The PSNI needs to improve how it responds to reports of domestic abuse, including by working with local partners to protect victims whose lives may be in danger due to violent and abusive partners.
That’s according to Her Majesty’s Inspectorate of Constabulary, which examined how the PSNI protects vulnerable people in February.
In a report of that inspection published this month, the author’s stated: “The service’s response to reports of domestic abuse is not consistently good. The PSNI has identified tackling domestic abuse as a strategic priority, and officers and staff recognise its importance throughout the organisation. The service has also improved its completion of domestic abuse, stalking, harassment and honour-based violence (DASH) risk assessments, and its investigation of offences involving domestic abuse is good.”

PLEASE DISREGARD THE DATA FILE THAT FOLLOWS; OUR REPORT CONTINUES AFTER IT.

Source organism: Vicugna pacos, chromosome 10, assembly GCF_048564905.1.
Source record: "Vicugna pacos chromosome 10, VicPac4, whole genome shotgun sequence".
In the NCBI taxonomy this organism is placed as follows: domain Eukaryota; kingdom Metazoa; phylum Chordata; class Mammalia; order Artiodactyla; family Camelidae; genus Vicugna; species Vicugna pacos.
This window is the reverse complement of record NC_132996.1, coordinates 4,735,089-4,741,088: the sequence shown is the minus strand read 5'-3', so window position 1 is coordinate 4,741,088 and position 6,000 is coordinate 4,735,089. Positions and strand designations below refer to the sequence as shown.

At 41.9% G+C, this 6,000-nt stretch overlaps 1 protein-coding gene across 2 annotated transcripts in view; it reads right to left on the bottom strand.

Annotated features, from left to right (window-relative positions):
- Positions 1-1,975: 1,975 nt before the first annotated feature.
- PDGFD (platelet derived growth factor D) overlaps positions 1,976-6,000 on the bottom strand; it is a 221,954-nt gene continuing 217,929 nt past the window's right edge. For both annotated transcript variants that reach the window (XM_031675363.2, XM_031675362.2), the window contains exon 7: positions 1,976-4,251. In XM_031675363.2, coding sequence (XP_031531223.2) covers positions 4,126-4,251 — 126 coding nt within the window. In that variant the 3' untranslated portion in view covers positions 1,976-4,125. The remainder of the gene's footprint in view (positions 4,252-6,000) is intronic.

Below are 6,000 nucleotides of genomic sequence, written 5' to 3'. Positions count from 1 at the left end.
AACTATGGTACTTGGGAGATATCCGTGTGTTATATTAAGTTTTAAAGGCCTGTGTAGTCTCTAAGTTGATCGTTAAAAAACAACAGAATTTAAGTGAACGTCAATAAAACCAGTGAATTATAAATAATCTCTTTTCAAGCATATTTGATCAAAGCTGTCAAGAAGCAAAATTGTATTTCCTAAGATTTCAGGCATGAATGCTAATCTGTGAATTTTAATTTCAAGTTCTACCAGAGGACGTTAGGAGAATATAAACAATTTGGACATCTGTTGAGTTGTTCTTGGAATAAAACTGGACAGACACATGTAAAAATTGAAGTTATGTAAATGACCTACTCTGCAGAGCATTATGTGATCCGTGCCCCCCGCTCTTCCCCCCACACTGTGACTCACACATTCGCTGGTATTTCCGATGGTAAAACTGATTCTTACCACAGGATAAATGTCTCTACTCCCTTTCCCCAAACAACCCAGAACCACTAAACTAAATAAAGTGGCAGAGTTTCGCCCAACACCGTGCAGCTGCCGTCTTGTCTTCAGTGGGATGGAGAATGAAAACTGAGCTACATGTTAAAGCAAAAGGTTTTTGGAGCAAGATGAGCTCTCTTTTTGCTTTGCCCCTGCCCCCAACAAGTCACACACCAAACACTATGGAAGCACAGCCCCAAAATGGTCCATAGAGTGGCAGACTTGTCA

DASH, the report explains, refers to a widely-used tool which aims to assist the force to respond positively to incidents of domestic abuse, to assess risk and vulnerability, and to implement immediate safeguarding actions.
“However, the PSNI needs to clarify who in the service has responsibility for making referrals to partner and voluntary agencies, improved partnership working in multi-agency risk assessment conferences (MARACs) for high-risk domestic abuse victims and clear ownership of safeguarding responsibilities for medium and standard-risk victims,” the report adds.
MARACs are local meetings where information about domestic abuse victims, at risk of murder or serious harm, is shared by local agencies.